• http://www.facebook.com/profile.php?id=28110435 Kate Roberts

        I believe Torontoist looked into the proposal I just reference in my post too, trying to find a link back to it for future visual reference…

      • Brent

        Rushed? The thing has been on the books since the Chretien era (2001). Deliberate decision NOT to integrate with current transit infrastructure, but rather to build it as a dedicated express route for airport travelers (with a fare to match). Even the mid-route stops at Bloor and Lawrence were added grudgingly well into the design process.

        • Brent

          There were other plans that WOULD have integrated with the broader transit network (Google “SmartRide LRT”), going back to 2002 (pre-dating Transit City). That plan recognized that there is a huge market for commuting travel in the airport area — commuters that would not ride a gold-plated service from Union but would be more than happy to ride a slightly slower service integrated with the TTC network. (This is borne out by traffic growth on the westbound Gardiner and northbound 427 10 years later — people that have moved into new downtown condos while working in northeast Mississauga and other 905 industrial areas.)

    • iSkyscraper

      It wasn’t rushed – I was working on engineering drawings for the airport expansion in 1999 that were being designed to accommodate the train. The problem, like all transit in Toronto, is that no one was willing to fund it. Sure, it could have been a pure GO extension, like the way the Boston commuter trains were built to reach Providence airport or the way Denver is building its commuter trains out to DIA. But to get the private sector to fund it the whole thing had to be set up a la Heathrow Express. Which of course didn’t work in a small city like Toronto, which led it being taken over by GO after years of delays but with the DNA of how it started as an express. Everyone loses. I have no problem with it being diesel (most airport commuter trains are, get over it) but it was stupid not to integrate it as part of GO. No one is going to ride a $30 train to the airport. Not when the rest of the continent charges $3 to $15. I love Toronto, but man this city is piss-poor cheap when it comes to public realm investment.

      • http://www.facebook.com/dwigget Dwight J. Seufert

        “No one is going to ride a $30 train…” – good – hopefully then they will realise they’re above what the market is willing to pay, & slash the rate accordingly. Once it’s built, if ridership is low they won’t have much choice.

  • audience

    what was telling is that milczyn/thompson – i forget who – conceded that they might consider a parking levy. that’s the same screw you tool the council right tried to deploy during the transit debate at the last moment. i don’t think they’ve actually come that far.

    • OgtheDIm

      The parking levy was Del Grande’s idea; it would have required further study to implement so would have pushed the whole transit debate down another year. Ford eventually voted against it, which caused Del Grande to go all green eyed monster.

  • estta

    [T]his was a conversation we weren’t even having three years ago.

    Three years ago, weren’t we well on our way to Transit City? Before it got crushed by Ford?

  • dfsdf

    enough of this. we should have been discussing this 30 years ago. every city with a functioning transit system has some sort of toll, property tax, or much more expensive fares than we do (look at the price to take the london underground). rapid transit in this city is grossly inadequate. GET ON WITH IT.

    • tyrannosaurus_rek

      Nonsense! Cancel everything and start a new round of discussions! Order another environmental assessment! On everything!

  • iSkyscraper

    I had a thought today. Given that we are way behind, we may have to think creatively. Suspend disbelief for just a moment and consider if tomorrow, the Mayor of Toronto and Council announced that there would be a 1 yr pilot program where Queen St closes to car traffic, say between Roncevalles and the Don bridge. No vehicles in the streetcar ROW, ever, which would speed up streetcars to be the LRT that they were never allowed to be. (Zoom!) The curb lane would be all cyclists by day and delivery trucks by night. Some of the merchants would howl, of course, but seriously, who just drives a car down the length of Queen and expects to go anywhere? Who pulls up to a shop on Queen and parallel parks? Isn’t the tail wagging the dog in terms of using the resources we have?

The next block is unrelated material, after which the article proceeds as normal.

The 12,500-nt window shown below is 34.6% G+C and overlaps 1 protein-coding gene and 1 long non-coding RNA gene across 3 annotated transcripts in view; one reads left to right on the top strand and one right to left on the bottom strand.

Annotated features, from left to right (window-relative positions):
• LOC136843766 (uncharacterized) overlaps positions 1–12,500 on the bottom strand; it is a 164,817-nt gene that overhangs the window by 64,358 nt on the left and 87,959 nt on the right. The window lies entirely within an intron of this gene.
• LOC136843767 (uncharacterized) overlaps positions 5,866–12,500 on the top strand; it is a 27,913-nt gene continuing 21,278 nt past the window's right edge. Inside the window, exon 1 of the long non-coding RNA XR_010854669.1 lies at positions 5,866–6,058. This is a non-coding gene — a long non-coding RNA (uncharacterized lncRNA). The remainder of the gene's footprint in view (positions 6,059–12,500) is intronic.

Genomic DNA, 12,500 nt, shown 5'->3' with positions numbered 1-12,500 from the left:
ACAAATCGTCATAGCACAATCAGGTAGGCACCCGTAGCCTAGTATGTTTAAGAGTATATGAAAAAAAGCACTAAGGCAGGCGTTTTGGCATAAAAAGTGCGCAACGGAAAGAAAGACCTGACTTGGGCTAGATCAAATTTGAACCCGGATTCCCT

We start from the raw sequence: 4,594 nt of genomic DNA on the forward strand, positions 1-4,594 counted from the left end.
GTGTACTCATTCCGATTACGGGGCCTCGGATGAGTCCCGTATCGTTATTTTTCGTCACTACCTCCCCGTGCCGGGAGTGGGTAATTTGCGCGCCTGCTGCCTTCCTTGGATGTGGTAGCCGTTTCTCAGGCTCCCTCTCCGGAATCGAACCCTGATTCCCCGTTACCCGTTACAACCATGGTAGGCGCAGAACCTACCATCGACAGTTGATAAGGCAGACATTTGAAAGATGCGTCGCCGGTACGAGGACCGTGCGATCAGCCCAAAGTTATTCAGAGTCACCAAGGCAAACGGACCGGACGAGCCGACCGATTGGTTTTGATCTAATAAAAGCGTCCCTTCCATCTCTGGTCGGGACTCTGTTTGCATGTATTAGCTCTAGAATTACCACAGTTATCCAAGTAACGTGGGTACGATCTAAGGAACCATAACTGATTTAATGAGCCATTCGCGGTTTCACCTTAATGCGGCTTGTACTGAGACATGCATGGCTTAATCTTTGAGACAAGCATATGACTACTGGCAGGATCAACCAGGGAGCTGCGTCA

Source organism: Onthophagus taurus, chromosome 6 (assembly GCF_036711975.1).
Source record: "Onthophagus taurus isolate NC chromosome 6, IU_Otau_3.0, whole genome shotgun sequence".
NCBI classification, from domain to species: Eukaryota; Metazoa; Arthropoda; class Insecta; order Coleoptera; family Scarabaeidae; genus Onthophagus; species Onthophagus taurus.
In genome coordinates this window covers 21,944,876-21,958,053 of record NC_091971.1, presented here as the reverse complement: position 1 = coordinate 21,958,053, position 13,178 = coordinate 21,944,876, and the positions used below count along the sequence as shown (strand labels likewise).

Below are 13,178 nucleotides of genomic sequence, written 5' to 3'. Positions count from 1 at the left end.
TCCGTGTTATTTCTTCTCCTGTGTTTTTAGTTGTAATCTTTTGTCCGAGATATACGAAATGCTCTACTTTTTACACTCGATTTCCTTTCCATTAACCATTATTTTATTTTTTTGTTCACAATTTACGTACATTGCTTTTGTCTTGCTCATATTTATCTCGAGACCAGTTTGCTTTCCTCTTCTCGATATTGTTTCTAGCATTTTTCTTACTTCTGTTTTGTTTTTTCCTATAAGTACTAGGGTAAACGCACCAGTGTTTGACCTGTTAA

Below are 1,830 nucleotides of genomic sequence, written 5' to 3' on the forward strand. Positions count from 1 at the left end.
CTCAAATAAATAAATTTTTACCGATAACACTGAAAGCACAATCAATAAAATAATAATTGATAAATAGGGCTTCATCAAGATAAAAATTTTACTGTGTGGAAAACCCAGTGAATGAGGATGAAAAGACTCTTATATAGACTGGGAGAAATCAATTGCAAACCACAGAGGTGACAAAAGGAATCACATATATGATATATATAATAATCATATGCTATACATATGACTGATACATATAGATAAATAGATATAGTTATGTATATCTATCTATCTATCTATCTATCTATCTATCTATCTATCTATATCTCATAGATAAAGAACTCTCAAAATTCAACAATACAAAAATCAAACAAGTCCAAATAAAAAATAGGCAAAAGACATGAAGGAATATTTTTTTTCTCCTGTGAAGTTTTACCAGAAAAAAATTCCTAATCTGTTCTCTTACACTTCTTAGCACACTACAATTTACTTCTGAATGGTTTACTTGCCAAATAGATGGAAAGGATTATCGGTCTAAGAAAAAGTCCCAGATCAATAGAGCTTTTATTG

We can’t seem to build a DRL, we can’t seem to even build proper bike lanes. So use what we already have (which other cities would drool for) and dedicate Queen to pedestrians, cyclists and streetcars. See what happens. Measure traffic flow, transit use, all the data. With such an impressive artery created overnight, you might see huge improvements in transit and cycling with minimal disruption to auto traffic. Or maybe not – but that’s why it would be a pilot, with no changes other than signage and paint. Shouldn’t we try something?

    By the way, the above is not that different than how NYC closed much of Broadway. They shut it down to cars for a year, studied the results, then left it closed. Traffic is elastic, but without fast streetcars and without a real east-west safe cycling route those modes will never improve.

    Worth discussing?

    • MER1978

      The fact that we still allow street parking on the major streetcar route streets just shows how small town backward Toronto really is. Merchants need to start asking their customers if they walked or took transit to their stores.

      • Shirley Hicks

        This also a parking authority matter. The need for on-street parking could be addressed with additional shopping district parking garages – but they need to be well marked and there needs to be enough revenue to justify their construction.

  • Martin Collier

    Five years ago, in November 2008, Transport Futures initiated Ontario’s
    first rational road pricing discussion with international experts. We subsequently looked at how tolls in terms of public acceptance, leadership and smart growth. In 2011, we
    expanded the focus to include other mobility pricing measures – parking,
    gas taxes and transit fares. On April 8th, our ninth conference will
    have some of the world’s top experts assess the so-called revenue tools
    in terms of how they support good economic, environmental and social
    policy. We cordially invite everyone — including Torontoist — to
    attend! See http://www.transportfutures.ca/funding for details.